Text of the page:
A basic turkey brine recipe is a simple way to add flavor to turkey or any poultry. Follow these easy steps for how to brine a turkey for juicy and perfectly cooked holiday birds every time. But first, let’s talk about what a brine is.
We have cooked thousands of turkeys over the years between catering and our cookbook and we have learned that brining is a key technique when cooking poultry low and slow. You can also check out our guide on your first smoked turkey if researching the best tips for smoking a bird.
What is a Brine?
Brining is using a ratio of salt and water to add flavor to a meat. There are two types of brines.
- Wet Brine – Using liquid and other flavor elements and submersing the meat into the brine.
- Dry Brine – Using salt and other herbs and spices without a liquid and applied directly to the meat.
What Does a Brine Do?
The process of osmosis occurs, which allows the salt solution in the brine to pass through the cells of the meat, adding moisture and flavor into the meat.
The Reason This Works
A brine is not necessary, but a brine is especially helpful in adding flavor and moisture to lean meats, including turkey and chicken. There are some cooking techniques that also are enhanced by a brine, like smoking turkey. Because of the longer cooking time, there is a greater chance of the meat drying out, which is why we recommended making a brine for turkey or poultry.
Be sure to start with a thawed turkey. If it’s frozen it takes longer to first defrost and then take on the brine. So be sure to start with a thawed turkey.
Chef’s Tip: Be sure the turkey or poultry is not pre-brined, soaked in salt solution, or its equivalent. Pre-brined poultry won’t take on additional flavor.
Start with understanding how big the turkey is that is going to be brined. Next, be sure you have a vessel large enough to hold the brine and the turkey. If you do not have a large stock pot, alternatives for storing the brine include:
- Using a Brine Bag – These are large plastic bags that contain the liquid and the meat and seal up like a large Ziploc bag.
- Use a Cooler – A cooler is another alternative for storing a brine. Make the brine in a pot, and then transfer to a clean cooler and add the turkey.
- Use a Bucket – Using a food safe bucket add the brine and protein.
Regardless of the technique, if you don’t have a large enough stock pot, grab a brine bag, and then use one of the alternative vessels.
Finally, be sure it stays cool. Add ice outside the bag so the ice does not melt and dilute the brine (this is, of course, if you’re not storing it in the refrigerator as seen in the photo above). Keep the temperature of the brine under 40 degrees Fahrenheit for food safety purposes.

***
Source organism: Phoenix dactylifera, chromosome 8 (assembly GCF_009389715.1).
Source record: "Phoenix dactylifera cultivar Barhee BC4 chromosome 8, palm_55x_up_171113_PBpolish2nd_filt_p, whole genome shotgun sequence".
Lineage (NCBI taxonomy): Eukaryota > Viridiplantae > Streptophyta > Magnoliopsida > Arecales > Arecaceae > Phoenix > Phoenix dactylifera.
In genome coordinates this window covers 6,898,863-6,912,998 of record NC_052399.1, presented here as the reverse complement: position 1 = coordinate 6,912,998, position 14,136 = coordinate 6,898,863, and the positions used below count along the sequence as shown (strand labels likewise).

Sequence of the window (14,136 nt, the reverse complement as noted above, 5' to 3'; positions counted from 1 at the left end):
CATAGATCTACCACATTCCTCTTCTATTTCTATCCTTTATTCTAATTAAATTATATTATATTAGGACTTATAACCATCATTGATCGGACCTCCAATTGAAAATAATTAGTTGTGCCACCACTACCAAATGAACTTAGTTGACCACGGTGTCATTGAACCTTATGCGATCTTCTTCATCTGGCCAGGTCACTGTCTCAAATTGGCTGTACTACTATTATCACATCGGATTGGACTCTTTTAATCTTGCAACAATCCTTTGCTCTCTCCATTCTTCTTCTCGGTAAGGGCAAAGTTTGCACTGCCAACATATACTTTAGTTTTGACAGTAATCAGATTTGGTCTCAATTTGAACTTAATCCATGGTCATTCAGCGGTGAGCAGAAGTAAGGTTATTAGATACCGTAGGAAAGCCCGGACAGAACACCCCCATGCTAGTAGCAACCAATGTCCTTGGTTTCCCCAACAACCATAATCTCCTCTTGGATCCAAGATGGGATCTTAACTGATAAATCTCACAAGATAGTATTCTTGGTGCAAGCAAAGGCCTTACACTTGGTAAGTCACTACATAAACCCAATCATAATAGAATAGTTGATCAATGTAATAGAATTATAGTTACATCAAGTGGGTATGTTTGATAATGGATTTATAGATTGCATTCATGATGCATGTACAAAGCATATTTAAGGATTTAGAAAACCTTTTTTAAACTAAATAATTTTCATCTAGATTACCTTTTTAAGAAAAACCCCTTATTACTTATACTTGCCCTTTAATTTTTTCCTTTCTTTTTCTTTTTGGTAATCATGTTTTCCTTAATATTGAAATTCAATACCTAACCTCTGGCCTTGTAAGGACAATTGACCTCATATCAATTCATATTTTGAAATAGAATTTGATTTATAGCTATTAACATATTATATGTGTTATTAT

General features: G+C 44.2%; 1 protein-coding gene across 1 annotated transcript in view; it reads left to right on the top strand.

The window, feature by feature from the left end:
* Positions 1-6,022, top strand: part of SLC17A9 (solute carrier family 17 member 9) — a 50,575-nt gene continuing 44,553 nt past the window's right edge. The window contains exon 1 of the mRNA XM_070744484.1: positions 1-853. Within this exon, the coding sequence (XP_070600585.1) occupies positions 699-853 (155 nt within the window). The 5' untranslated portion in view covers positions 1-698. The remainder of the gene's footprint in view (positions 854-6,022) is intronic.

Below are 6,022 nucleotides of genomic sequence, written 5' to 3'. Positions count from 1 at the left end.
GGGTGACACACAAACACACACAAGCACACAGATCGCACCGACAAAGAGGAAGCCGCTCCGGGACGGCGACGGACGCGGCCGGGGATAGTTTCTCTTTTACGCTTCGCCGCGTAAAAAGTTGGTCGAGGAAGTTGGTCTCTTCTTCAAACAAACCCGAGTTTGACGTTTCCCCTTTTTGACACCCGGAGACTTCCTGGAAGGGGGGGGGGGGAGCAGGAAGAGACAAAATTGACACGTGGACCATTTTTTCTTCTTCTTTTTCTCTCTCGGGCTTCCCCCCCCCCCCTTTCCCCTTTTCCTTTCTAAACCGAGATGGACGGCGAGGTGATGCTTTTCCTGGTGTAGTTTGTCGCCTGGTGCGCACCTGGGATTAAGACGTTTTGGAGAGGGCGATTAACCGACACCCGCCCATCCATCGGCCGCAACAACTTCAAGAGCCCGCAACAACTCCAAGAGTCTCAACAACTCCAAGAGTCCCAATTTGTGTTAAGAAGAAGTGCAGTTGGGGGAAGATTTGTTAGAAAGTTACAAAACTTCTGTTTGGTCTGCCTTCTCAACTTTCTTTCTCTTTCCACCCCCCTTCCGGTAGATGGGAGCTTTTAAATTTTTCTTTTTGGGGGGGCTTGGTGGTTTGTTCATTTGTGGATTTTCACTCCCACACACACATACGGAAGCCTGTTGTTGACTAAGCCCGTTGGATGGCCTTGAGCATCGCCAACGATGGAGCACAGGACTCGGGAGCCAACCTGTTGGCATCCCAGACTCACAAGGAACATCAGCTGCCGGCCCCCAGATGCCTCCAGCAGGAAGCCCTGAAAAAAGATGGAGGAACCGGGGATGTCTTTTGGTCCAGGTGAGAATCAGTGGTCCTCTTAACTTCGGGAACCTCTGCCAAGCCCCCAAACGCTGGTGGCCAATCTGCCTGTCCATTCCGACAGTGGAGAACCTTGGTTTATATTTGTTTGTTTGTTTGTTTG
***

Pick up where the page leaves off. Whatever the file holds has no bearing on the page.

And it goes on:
How to Brine a Turkey
- Start with water. Measure out 8 quarts and add to a large stock pot. If you only have smaller pots, you can split the recipe in half and then make two versions and combine in the storage vessel.
- Next add kosher salt. Kosher salt is key. We use a salt ratio of 3/4 cups salt for every 4 quarts of water. Taste the water (before raw meat immersed), it should taste like ocean salt water.
- Add sugar to offset the salt. Our ratio for sugar is 1/4 cup sugar for every 4 quarts.
- Finally add the remaining ingredients you would like in the brine. Citrus, onion, and spices are great additions and will add aromatics to the brine and the flavor of the turkey. Cut up the citrus and onion so more surface area of the ingredient is exposed to the water and adding flavor.
A brine is a blank canvass add or subtract the following based on your preference. Remember that the kosher salt and sugar are the two most important ingredients. Everything else is added flavor and aromatics.
- Whole Pepper Corns
- Red Chili Pepper Flakes
- Bay Leaves
- Alcohol (like Bourbon)
- Fresh or Dried Herbs
- Juice (apple juice is a nice addition)
Frequently Asked Questions
Turkey is best brined for a minimum of 12 hours and no more than 36 hours. Our sweet spot is 24 hours. If the turkey is left in too long, the cells will start to break down and the texture will start to harden and become gummy after the turkey is cooked.
No. It’s not necessary, but patting the turkey dry with paper towels and removing any leftover brine ingredients from the turkey is helpful prior to adding a dry rub. When smoking a turkey, a dry turkey is important to achieving crispy skin.
It is not recommended to re-use a brine based upon the contamination with raw poultry. This is true even if boiling.
Recipes Using a Brine
- Bourbon Brined Smoked Turkey
- Dry Brined Smoked Chicken and Carolina Glaze
- Turkey Breast with Maple Glaze
- Smoked Cajun Spatchcocked Turkey
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Basic Turkey Brine Recipe
- 8 quarts water
- 1 ½ cups kosher salt
- ½ cup dark brown sugar
- 2 oranges, quartered
- 2 lemons, quartered
- 1 red onion, quartered
- ¼ cup whole peppercorns
- 4 dry bay leaves
- 5 whole dried cloves, (optional)
- 1 cup Bourbon or Whiskey, (optional, for added flavor)
- In a large stock pot add water, salt, and sugar. Stir to dissolve the sugar and salt in the water.
- Add remaining ingredients, squeeze the citrus to add to the flavor and stir.
- Add 12 – 16 pound turkey to the stock pot and cover. Brine for 24 – 30 hours to maximize flavor.